Editor’s Note: In today’s article, Alexander Green highlights the asset class that is foundational for any investor seeking to generate high returns with an acceptable level of risk.
But he doesn’t stop there…
He notes that when you reinvest dividends when stocks are down, future returns are supercharged.
For example, investors who bought just before the stock market crash in 1929 and reinvested their dividends were made whole again in just 4.5 years.
The moral of the story? Over the long haul, the stock market goes in one direction – UP.
To learn more about the power of reinvesting dividends – especially in a down market – check out Chief Income Strategist Marc Lichtenfeld’s completely FREE Ultimate Dividend Package.
– Madeline St.Clair, Assistant Managing Editor
If you’re just tuning in, I’ve spent the last several columns explaining how everyday men and women can generate a seven- or eight-figure net worth.
Even if they’re starting from zero.
I’ve done it – and so have millions of other Americans.
Last year the Federal Reserve announced that U.S. household net worth hit a record $141.7 trillion.
Spectrem Group reported that approximately 1 in 8 American households has a net worth of more than $1 million.
How did they do it? The stories vary, but their methods are remarkably similar.
Most Americans with a net worth of a million dollars or more maximized their income, lived within their means, saved regularly, invested smartly and let their money compound for years – if not decades.
Over the last few columns, I’ve covered how to maximize your income, increase your savings and adopt the prosperity mindset of the world’s best investors.
But where should you put your money to work, in stocks, bonds, cash, gold, commodities, real estate?
You should spread your risk across all these asset classes.
But over the long haul, nothing has rewarded investors more than a diversified portfolio of common stocks.
That’s why The Oxford Club recommends them. The outperformance is not trivial.
Jeremy Siegel – a professor of finance at the Wharton School of the University of Pennsylvania and author of Stocks for the Long Run: The Definitive Guide to Financial Market Returns & Long-Term Investment Strategies – has done a thorough historical study of the returns of different types of assets over the past couple hundred years.
What he discovered is dramatic: $1 invested in gold in 1802 would have been worth $90.05 at the end of 2021. The same dollar invested in T-bills would have grown to $4,437. A $1 investment in bonds would have been worth $36,390.
And a single dollar invested in common stocks with dividends reinvested – drumroll, please – would have been worth over $45 million.
Just look at the massive moves in the graph below…
The odds are good, of course, that you weren’t around a couple hundred years ago.
And, unless something truly exciting happens soon in the field of cryogenics, you won’t be around 200 years from now either.
However, it isn’t necessary to think that long term.
History Is Our Greatest Teacher
Look back through history and start whenever you choose. You’ll find the rolling returns for different asset classes are remarkably consistent.
And equities win in a landslide. Since 1926, the stock market has generated a positive return in 71 out of 96 years.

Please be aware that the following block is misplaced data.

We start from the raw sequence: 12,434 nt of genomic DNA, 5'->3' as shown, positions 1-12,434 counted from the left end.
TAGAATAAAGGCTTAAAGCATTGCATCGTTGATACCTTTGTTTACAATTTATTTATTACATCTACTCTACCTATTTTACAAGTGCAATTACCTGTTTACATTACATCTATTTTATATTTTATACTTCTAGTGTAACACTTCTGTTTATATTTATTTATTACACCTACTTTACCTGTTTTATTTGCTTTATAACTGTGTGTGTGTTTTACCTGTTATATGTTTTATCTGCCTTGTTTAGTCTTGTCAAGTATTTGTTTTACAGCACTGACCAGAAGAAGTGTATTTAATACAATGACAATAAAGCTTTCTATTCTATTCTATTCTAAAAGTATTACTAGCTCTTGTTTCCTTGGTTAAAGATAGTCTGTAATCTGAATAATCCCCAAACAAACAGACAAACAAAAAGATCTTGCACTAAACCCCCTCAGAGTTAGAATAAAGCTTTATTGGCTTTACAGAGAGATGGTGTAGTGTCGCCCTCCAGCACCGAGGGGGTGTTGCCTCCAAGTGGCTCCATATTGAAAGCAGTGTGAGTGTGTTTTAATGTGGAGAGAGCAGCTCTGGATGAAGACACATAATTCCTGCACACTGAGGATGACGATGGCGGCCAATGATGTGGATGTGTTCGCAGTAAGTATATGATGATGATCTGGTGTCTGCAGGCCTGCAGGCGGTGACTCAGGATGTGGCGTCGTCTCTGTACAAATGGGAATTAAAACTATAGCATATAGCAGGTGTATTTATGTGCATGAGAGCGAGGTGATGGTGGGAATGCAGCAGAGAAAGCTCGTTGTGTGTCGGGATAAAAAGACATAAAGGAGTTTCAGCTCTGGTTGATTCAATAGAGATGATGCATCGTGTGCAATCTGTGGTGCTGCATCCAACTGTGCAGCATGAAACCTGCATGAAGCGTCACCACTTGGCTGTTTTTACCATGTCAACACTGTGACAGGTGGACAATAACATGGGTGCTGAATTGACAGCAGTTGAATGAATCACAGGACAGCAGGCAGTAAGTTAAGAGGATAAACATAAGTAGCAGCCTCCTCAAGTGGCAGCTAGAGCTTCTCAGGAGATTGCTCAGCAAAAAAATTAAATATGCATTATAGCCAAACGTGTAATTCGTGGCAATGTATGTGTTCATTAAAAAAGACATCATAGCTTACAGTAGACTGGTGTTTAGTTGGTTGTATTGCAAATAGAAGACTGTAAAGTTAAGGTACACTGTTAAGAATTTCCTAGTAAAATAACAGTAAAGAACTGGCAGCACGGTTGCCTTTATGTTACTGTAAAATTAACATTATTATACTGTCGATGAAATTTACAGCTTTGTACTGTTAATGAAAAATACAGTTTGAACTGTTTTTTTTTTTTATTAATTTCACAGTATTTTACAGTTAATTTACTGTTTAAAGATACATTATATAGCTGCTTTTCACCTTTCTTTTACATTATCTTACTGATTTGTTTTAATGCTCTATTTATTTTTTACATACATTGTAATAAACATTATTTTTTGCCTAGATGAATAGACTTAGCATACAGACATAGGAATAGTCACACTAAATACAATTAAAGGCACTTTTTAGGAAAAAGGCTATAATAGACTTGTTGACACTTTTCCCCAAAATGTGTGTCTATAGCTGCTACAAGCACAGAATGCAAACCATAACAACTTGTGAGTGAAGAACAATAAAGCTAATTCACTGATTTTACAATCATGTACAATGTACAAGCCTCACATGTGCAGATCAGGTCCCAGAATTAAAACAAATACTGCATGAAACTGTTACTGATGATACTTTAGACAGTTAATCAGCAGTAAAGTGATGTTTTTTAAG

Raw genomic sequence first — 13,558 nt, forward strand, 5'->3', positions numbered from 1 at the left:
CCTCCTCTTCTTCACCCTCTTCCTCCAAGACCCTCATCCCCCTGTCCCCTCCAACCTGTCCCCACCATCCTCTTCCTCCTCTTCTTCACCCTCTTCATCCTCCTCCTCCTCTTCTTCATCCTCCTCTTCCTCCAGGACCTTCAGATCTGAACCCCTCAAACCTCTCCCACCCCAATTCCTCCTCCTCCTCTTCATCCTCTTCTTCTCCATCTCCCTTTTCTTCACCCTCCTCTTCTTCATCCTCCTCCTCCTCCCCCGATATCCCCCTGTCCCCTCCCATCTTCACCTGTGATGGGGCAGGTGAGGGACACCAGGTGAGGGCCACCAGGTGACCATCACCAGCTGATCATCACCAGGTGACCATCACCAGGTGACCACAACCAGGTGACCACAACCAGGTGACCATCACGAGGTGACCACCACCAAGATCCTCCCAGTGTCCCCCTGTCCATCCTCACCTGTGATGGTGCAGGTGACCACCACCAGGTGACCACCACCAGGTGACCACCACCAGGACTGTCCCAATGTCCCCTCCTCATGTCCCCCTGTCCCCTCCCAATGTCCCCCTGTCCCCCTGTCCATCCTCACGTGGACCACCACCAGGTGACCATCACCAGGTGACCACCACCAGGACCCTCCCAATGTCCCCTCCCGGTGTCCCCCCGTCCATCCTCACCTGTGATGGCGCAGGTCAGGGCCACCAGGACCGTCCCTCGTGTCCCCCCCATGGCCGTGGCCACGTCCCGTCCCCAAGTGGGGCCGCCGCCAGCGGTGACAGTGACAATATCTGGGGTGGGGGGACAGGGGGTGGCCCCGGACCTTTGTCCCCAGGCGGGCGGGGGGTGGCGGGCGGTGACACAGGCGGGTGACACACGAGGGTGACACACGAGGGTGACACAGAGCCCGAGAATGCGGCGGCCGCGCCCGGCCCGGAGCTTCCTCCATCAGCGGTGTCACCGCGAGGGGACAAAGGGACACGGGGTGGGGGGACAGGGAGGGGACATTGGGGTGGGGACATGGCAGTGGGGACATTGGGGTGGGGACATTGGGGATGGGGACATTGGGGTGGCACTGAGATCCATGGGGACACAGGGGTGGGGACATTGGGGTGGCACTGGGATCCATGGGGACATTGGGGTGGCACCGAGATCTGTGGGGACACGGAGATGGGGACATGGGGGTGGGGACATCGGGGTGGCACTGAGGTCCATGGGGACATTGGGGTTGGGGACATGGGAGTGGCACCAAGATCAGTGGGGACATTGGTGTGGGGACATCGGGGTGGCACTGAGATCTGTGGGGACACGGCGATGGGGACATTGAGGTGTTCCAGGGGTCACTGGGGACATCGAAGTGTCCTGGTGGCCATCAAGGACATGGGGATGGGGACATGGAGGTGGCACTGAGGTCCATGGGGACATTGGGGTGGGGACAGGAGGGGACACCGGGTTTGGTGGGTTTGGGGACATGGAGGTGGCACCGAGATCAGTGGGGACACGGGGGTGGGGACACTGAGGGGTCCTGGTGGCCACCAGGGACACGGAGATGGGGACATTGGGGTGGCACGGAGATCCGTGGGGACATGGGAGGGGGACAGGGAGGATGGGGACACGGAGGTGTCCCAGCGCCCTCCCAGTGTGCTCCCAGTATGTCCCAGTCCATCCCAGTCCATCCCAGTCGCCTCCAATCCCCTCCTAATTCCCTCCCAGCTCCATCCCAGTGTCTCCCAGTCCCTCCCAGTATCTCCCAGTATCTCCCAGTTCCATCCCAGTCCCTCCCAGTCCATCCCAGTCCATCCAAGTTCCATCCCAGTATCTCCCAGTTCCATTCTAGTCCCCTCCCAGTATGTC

Historically, the odds of making money in the U.S. stock market are 50-50 in one-day periods, 68% in one-year periods, 88% in 10-year periods and 100% in 20-year periods.
(That’s something to remember whenever stock prices start wilting like last week’s roses, as they have lately.)
Stocks are not simply red or green electronic blips – or sheets of paper with corporate names on them.
A share of stock is a fractional interest in a business. When a company issues stock, each purchaser has the right to share in the fortunes of the business.
The gangbuster returns from equities surprise some folks, especially those listening to the permabears.
For instance, a reader recently forwarded me this excerpt:
Stocks hit a high in 1929, after which investors waited 27 years (inflation adjusted) for a new high. Measured from the bottom, in 1932, prices rose for 34 years to reach the next top, in 1966.
Then, it was down again, with investors in a losing trade for the next 29 years. Finally, in 1995, the Dow traded once again (inflation adjusted) at levels last seen in 1966.
Sounds scary. However, it’s highly misleading.
Why? Because by looking at the level of the index only – and omitting dividends – it grossly distorts actual returns.
It’s like citing the historical returns on bonds while leaving out the interest payments.
During the periods mentioned in the excerpt above, stocks often yielded over 8%.
When the market hit bottom in 1932, they yielded over 14%.
And when you reinvest dividends when stocks are down, future returns are supercharged.
Even if they bought at the very top before the 1929 crash, it took just 4.5 years for investors reinvesting dividends to be whole again.
Yes, many panicked and sold at the time – or went broke on margin. But that’s a lesson about human behavior, not historical equity returns.
This “losing trade” – a diversified portfolio of stocks with dividends reinvested – has outperformed every other asset class for over 200 years.
No one can tell you what stocks will return in the future, of course.
But it’s reasonable to expect that long-term returns will not be significantly higher or lower than historical averages.
As Patrick Henry famously said, “I know no way of judging the future but by the past.”
“The past” I’m referring to is not the last couple weeks or months… but the last couple centuries.
No asset class has returned more than stocks over the long haul.
That makes them foundational for every investor seeking to generate high returns with an acceptable level of risk.
Click here to watch Alex’s latest video update.